BrainTrust Query: Are Wal-Mart’s new ‘fashion merchants’ the answer to improving the retailer’s apparel business?

Discussion
Jul 25, 2006
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By Don Delzell, Partner, Retail Advantage


“Fashion Emergency At Wal-Mart” is the title of BusinessWeek’s July 31st edition article. It may be hyperbolizing to suggest alarm bells ringing at Wal-Mart headquarters, but it appears that management has recognized that the company has a sizable image issue when it comes to apparel merchandising. Wal-Mart is addressing the challenge on a number of fronts and spotlighted in the BusinessWeek article is the human component on the battle lines, namely the establishment of 340 new “fashion merchant” positions.


Described as “part business analyst, part fashion expert, part spy on the competition,” Wal-Mart’s fashion merchants are reportedly being given a say in buying decisions based on first-hand observations at competing stores and from in-stock deficiencies in their own aisles.


(One example cited: a fashion merchant spots out-of-stocks in a certain women’s 5-1/2 shoe and alerts headquarters to the fact that Hispanics, prevalent in the area, tend to have small feet.)


Attracting more Target-esque shoppers to its higher-margin fashion departments is a priority for Wal-Mart. And part of its strategy for doing so has been diverting marketing
funds once earmarked for TV advertising into store environs, their “most important media channel,” according to John Fleming, head of Wal-Mart marketing. Along with that commitment,
apparently, is a refocusing on store-level decision making. Some would argue that’s a step backwards for the retailer universally respected (feared?) for it’s headquarters-based
merchandising skills.


Discussion Question: Can Wal-Mart’s new labor-intensive “fashion merchants” approach really work, over time?


For me, this is not much different than the long ago department store practice of “branching.” That was where buyers and assistant buyers were out in the
stores on a weekly basis, making one-by-one decisions based on moment-in-time snapshots of in-stock, presentation, or some other store specific and time specific circumstance.



But in Wal-Mart’s highly automated world, the questions abound. Who trains these people? How do you determine the relative quality of the input they provide? If there
are 300 of these folks, how many of them came off the Wal-Mart floor? Is that a good training ground?



What about the conflict between micro-decision making and buying power, centralized organizational culture versus store level influence?


One of the secrets of Wal-Mart has always been that stores focused on operations and headquarters focused on merchandise. This seems to be a major
step away from that. Veterans of department store cultures can tell horror story after horror story of what happens when poorly trained store personnel, of varying talent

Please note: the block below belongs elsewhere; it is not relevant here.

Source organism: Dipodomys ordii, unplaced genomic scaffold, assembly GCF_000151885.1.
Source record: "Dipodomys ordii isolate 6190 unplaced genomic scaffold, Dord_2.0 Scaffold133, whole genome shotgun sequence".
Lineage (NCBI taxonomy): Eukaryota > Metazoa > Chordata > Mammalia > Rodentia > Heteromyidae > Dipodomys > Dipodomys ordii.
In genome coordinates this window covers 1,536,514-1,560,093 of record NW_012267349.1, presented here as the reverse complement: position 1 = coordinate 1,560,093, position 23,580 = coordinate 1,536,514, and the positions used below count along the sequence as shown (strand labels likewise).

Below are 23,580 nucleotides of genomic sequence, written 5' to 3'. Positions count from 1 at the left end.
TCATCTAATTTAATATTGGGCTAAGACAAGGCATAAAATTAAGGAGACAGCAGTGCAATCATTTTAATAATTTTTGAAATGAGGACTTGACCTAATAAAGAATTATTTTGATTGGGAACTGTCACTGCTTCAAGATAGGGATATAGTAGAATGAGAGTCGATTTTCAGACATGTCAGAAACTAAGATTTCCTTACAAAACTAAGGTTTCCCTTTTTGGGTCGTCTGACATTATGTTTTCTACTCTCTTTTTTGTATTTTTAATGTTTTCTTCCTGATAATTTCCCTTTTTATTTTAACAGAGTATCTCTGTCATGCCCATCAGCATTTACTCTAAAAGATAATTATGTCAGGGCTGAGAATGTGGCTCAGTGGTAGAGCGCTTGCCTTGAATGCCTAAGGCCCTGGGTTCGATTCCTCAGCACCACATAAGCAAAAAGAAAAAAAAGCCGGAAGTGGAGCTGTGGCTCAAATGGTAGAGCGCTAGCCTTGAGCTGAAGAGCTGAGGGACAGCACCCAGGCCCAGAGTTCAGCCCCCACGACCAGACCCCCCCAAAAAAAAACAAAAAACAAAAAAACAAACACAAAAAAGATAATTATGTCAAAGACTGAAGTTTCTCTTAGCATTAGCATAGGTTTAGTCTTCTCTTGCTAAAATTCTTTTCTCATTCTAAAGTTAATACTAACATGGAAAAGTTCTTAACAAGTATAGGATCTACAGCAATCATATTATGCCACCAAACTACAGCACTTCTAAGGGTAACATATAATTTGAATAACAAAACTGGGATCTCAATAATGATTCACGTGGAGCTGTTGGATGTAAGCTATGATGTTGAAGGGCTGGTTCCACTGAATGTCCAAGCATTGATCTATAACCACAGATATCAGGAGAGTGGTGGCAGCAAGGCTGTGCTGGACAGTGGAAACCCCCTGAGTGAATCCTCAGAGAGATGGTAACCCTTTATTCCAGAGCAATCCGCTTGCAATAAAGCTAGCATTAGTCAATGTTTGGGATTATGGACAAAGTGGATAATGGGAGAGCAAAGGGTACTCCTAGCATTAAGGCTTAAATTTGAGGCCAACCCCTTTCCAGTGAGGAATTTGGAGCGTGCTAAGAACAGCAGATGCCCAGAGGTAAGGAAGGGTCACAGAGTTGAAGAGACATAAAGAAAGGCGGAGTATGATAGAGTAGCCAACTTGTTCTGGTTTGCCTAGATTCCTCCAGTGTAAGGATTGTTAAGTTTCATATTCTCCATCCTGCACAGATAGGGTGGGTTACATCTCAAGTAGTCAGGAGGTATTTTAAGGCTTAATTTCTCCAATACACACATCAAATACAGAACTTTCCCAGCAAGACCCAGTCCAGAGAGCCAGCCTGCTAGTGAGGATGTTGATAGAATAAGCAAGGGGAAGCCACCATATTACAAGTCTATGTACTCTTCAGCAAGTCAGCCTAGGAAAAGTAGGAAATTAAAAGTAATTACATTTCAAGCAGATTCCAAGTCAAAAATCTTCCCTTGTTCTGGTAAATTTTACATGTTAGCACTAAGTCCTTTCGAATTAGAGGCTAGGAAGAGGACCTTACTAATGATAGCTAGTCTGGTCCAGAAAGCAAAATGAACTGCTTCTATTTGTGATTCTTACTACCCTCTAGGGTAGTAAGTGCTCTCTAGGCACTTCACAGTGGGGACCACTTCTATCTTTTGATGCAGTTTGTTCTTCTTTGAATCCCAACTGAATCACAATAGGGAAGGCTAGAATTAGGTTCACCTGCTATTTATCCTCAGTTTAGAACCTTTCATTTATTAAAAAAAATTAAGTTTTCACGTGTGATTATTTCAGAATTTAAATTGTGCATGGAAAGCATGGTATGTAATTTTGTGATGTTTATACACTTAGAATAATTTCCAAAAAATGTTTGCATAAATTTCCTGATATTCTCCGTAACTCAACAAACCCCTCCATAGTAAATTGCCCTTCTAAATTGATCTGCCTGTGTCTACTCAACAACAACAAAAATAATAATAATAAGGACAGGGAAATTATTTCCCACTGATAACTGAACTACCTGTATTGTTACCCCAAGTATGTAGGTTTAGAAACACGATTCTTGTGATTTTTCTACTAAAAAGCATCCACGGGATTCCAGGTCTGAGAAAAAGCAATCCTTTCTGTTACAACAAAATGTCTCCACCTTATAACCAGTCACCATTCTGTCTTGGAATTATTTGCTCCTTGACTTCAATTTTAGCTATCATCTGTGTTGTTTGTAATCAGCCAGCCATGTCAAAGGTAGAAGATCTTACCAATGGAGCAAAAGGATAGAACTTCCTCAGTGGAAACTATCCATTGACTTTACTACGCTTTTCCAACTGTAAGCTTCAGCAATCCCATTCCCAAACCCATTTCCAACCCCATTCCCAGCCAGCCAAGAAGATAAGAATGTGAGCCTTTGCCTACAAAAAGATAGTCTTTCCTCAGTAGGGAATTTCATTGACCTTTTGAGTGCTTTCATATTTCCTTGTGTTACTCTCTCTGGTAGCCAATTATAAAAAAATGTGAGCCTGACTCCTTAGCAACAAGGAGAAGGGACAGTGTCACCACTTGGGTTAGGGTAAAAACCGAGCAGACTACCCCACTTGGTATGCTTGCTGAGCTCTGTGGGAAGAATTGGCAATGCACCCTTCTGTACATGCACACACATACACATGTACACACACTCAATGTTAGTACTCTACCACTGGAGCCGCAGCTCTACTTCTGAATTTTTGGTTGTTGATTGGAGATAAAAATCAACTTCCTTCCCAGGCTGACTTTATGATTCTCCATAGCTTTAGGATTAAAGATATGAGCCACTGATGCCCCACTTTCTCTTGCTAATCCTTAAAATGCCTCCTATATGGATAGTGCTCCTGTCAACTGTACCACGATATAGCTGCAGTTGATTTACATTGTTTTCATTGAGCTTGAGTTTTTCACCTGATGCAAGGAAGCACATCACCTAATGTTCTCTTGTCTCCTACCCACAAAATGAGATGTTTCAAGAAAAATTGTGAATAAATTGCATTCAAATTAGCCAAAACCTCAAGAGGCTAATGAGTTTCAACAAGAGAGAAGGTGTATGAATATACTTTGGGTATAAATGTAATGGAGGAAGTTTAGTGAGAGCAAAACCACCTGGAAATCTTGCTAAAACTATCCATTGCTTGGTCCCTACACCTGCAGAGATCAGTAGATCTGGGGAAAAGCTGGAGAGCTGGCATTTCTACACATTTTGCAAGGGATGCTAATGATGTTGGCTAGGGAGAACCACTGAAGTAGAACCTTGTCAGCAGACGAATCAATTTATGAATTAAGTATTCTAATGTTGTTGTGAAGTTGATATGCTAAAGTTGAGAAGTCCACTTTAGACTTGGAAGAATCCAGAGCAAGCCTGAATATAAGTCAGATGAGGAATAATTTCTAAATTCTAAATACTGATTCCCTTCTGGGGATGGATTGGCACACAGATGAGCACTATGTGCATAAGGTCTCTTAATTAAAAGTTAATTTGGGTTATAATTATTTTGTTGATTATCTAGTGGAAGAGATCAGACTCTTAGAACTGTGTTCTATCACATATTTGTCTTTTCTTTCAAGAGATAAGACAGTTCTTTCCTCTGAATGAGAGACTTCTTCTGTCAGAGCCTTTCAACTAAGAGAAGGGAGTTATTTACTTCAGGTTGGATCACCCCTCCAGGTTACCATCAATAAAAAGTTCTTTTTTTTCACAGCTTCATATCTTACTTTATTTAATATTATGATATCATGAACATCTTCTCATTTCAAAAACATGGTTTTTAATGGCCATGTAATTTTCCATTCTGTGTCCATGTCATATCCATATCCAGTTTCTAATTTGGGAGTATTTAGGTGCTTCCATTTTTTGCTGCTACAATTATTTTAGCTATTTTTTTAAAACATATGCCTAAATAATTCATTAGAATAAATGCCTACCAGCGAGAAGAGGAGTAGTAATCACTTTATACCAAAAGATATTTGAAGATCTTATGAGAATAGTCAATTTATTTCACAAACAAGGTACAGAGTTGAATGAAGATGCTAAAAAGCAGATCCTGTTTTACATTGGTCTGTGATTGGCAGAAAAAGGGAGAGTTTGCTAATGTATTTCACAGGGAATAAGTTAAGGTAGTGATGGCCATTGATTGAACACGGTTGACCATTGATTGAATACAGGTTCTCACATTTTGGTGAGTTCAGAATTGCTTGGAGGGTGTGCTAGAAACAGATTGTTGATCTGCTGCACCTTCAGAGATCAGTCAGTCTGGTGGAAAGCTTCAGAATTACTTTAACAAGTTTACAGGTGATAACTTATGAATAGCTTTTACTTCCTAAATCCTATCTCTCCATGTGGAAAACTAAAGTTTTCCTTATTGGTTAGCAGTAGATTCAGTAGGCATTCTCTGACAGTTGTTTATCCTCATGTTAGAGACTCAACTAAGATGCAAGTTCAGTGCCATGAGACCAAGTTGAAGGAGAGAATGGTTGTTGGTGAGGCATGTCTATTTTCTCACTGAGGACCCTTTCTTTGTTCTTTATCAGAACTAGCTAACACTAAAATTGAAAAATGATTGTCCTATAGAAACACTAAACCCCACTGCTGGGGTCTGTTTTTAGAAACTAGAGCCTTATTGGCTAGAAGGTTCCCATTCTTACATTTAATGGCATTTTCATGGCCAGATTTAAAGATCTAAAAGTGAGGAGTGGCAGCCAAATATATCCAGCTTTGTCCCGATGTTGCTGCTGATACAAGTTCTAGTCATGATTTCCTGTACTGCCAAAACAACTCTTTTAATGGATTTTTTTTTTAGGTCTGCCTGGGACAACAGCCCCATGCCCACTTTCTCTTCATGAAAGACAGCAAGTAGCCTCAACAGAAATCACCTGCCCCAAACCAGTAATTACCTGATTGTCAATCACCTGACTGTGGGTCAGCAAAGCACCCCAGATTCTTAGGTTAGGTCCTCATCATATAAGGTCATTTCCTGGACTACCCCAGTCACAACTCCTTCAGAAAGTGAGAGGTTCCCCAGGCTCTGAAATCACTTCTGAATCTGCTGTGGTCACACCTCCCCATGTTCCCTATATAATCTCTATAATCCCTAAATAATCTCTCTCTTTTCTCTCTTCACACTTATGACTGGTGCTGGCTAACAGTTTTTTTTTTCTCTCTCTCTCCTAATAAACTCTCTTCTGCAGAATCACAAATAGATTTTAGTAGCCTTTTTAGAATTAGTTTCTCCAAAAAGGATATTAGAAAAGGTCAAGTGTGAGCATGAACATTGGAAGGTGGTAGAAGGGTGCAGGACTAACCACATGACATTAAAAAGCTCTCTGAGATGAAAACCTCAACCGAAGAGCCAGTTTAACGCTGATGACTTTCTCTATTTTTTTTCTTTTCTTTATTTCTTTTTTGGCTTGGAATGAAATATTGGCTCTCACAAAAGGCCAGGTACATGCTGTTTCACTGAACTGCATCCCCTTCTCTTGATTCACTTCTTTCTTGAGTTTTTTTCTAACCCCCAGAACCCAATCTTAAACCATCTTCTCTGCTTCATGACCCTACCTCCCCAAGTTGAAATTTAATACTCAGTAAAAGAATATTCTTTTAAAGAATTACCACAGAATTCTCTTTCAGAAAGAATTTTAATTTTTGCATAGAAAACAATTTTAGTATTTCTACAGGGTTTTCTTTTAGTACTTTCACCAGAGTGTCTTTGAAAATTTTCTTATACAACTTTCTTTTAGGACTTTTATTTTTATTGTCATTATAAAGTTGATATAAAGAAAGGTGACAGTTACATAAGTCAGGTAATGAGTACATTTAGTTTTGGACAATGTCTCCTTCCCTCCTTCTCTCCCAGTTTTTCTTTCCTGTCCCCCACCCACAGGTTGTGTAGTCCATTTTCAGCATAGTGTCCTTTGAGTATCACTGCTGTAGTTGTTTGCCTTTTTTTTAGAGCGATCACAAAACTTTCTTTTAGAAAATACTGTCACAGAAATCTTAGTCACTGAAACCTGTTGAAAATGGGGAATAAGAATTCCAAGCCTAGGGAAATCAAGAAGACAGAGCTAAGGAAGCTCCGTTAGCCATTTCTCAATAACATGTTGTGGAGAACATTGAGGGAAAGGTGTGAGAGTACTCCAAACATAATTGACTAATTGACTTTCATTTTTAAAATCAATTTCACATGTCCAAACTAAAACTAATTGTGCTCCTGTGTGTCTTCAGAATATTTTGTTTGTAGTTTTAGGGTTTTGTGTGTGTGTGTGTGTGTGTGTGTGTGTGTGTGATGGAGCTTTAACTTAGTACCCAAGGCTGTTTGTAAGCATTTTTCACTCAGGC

and ability, are provided with inappropriate input or impact into the assortment building process.



This is one of the most frightening things I’ve read about Wal-Mart’s new approach. Not only is it a method and process from the 1970’s, it feels very “wrong” culturally
and economically. Who pays for these people? Why isn’t the technology providing the out-of-stock information about the size 5-1/2? Have cut backs at HQ led to an inability
to manage each SKU at the store level as often as required for optimum performance? Is the right answer eyeballs in the stores?




Dangerous.

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8 Comments on "BrainTrust Query: Are Wal-Mart’s new ‘fashion merchants’ the answer to improving the retailer’s apparel business?"


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Mark Lilien
Guest
14 years 7 months ago

It isn’t clear to me that the BusinessWeek “Fashion Emergency At Wal-Mart” article was written by a discerning reporter experienced in retailing. The examples (such as the shoe sizing and display errors) were so unsophisticated that I wonder if Wal-Mart did itself a disservice when it set up the story with BusinessWeek. By giving BusinessWeek more appropriate information, the real issues might be worth considering. There are times when I’ve been very close to a business that has been in the news, and seen reporting that totally misses its target.

Bill Bishop
Guest
Bill Bishop
14 years 7 months ago

One of the recent lessons learned by modern retailers is that everyone needs to focus more on keeping up with changing consumer needs and preferences, i.e., to be more consumer centric.

I certainly agree that some of the examples in the article were pretty basic, but this is still “early days” for Wal-Mart fashion merchants, and:

>The investment in 340 people demonstrates a commitment to getting it right.

>The Wal-Mart culture is focused on continuous improvement, so we can wait and see how they strive to increase the productivity of the fashion merchants.

At this point, they are very few retailers who are successfully “walking the talk” of consumer-centric retailing, but this is one initiative that I think has a good chance of paying off over time.

Gene Hoffman
Guest
Gene Hoffman
14 years 7 months ago